Your writing workshopped: The Love of Music


21 February 2023
Read the original version of the story workshopped by James McCreet in the May 2023 issue of Writing Magazine


By Alan Brett

Only the footsteps in the sand remained, one set near a settlement on
 the Occupied West Bank. The others were on the outskirts of a village in
the Negev, Israel’s flourishing desert lands. Both sets of footprints marked
 the beginning of a wonderful relationship and tragically the end of family
 ties as those who left the footprints were driven in the direction of
 forbidden love through music.
            Thanks to the dedication and insight of a famous Canadian Jewish
 conductor, a number of young members representing two sides of an
 enduring conflict were brought together in peace and harmony while most
 of the remaining two communities were stuck in mutual hatred and mortal
 combat. They had been divided principally by competing claims for
 territory, and by the divisive propensity of their religions, despite both
 claiming descent from Abraham. But what was it that brought the few
 young people from each side into peace and understanding? It was, of
 course, the formation of a unity orchestra and a love of classical music.
            Benjamin Sopel, whose footsteps remained on the sands of the
Negev, was principal clarinettist, the clarinet being an instrument favoured
 especially by the Polish Jewish Hassidic people, forebears of Benjamin.
 He was only nominally religious in order to conform within the family
 and keep the peace but was essentially a secularist. He was quite
 handsome young man, early twenties, wavy hair as black as jet, cleft chin
 and slightly aquiline nose. Unmistakably Jewish in appearance.
            Next to Benjamin in the woodwind section was a very beautiful
young Palestinian, Leila Hakeem. It was Leila who left her footsteps in the
 sand of her father's barren field. She learned the oboe at school and played
 it with a technique that elicited the naturally doleful tones of that
 instrument that would bring tears to the eyes of an angel. Her face, her
 dark brown eyes and full lips were framed by a headscarf worn in
deference to her family, but also, inclined to be a secularist, she rebelled
against the full hijab.
            The Jewish conductor was persuasive with the authorities to obtain
 the necessary permits to perform and visas to tour abroad. But their music
 was out of this world, such perfection with all their music, from Baroque
 to everything else the great composers had to offer. The Muses were
spellbound in the land of the gods from where they listened.
            Their proximity in the orchestra afforded ample opportunity for Leila
 and Benjamin to converse in the breaks. They had both learned English at
school so that was the medium they used. Their personalities were very
 similar as were their preferred composers. It was inevitable that they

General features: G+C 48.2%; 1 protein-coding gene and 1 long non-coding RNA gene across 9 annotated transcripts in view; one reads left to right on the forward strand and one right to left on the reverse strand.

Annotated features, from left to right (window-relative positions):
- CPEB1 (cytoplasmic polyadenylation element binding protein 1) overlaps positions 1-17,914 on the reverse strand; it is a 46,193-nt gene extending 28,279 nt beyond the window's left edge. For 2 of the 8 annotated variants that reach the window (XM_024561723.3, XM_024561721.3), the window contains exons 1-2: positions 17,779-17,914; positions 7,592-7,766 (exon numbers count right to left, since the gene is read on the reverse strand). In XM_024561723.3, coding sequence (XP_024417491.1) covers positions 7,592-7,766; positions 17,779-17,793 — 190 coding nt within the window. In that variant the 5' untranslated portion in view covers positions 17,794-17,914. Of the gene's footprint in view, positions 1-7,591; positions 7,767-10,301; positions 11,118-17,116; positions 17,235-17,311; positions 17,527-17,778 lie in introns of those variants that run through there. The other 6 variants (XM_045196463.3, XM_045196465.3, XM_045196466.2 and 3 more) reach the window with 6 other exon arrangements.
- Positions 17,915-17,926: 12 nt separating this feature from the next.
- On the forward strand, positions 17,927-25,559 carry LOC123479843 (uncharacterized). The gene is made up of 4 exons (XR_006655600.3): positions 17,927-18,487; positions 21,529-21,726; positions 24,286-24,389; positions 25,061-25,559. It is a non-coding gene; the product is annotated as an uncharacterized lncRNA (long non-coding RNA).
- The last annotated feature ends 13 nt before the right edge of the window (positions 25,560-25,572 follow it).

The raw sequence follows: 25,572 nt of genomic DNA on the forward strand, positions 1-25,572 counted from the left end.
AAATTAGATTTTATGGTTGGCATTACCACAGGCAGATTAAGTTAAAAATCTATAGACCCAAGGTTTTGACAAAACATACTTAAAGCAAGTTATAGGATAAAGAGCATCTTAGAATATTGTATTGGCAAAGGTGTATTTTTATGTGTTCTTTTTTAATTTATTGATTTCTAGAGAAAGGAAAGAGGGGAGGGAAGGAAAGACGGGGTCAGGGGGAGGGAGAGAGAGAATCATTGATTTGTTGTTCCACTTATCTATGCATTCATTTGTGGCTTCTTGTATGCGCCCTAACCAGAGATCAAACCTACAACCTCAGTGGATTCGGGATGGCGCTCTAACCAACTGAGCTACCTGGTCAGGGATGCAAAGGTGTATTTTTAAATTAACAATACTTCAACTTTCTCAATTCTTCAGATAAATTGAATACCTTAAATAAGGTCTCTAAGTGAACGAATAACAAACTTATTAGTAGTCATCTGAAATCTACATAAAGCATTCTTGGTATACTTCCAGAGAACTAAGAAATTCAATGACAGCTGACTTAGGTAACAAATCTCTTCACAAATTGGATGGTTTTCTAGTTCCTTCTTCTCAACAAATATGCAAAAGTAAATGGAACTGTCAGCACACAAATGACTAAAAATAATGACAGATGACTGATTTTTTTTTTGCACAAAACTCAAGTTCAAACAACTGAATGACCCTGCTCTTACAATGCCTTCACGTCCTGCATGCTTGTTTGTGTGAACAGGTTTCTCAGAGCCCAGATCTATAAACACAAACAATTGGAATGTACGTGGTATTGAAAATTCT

would be drawn together and fall in love. But their problem was that only
 while on tour abroad could they be together. Eventually they each
 declared to their families their intention  to marry. Even the tempting
 smells of garlic and coriander simmering in the kitchens of both families
 could not assuage the fury.
            “Vot you say, have an Arab for a vife? You vill not be famly
 anymore!” Benjamin's mother screamed out. His father simply
left the room. Leila had to face an even angrier response, being told that
she would be punished by Allah, and anyway, the Israelies wouldn't let her
live in Israel and if Benjamin lived on the West Bank he would be an
outcast among the Palestinians. The divide was so entrenched within both
            While on tour Leila and Benjamin had to make a decision.
             “Do you think we might be able to migrate to a friendly
country, perhaps Canada if our conductor can exercise some influence, maybe work in his resident orchestra?” Benjamin suggested. Leila, so wounded by her family's reaction was quick to agree.
            “Yes, we can have a civil marriage, forget about the hatred between our families and start a new family of our own,” said Benjamin.
           “My darling, our children will be born with music in their ears and don't worry about my family, girls are not as valued as boys in my culture,” Leila reassured him.
So plans were laid, residency permits secured as they had jobs to go to with the help of their conductor. They were able to remain in Canada as that was the last country on their coming world tour. The conductor regretted losing two members of his unity orchestra but was grateful that he was able to keep the two such accomplished musicians in his resident orchestra, and he offered to supply the music for the wedding.
“What music shall we ask for?” Leila enquired.
“Morricone's Gabriel's Oboe” Benjamin unhesitatingly replied.
“And Crusell's Clarinet concerto No.1” Leila responded.
Theirs was a marriage with a spiritual bond, and music was their catalyst. No doubt their children would be born with an affinity for music, too. As for the families back home, there was no reconciliation.  Only the footsteps in the sand remained.


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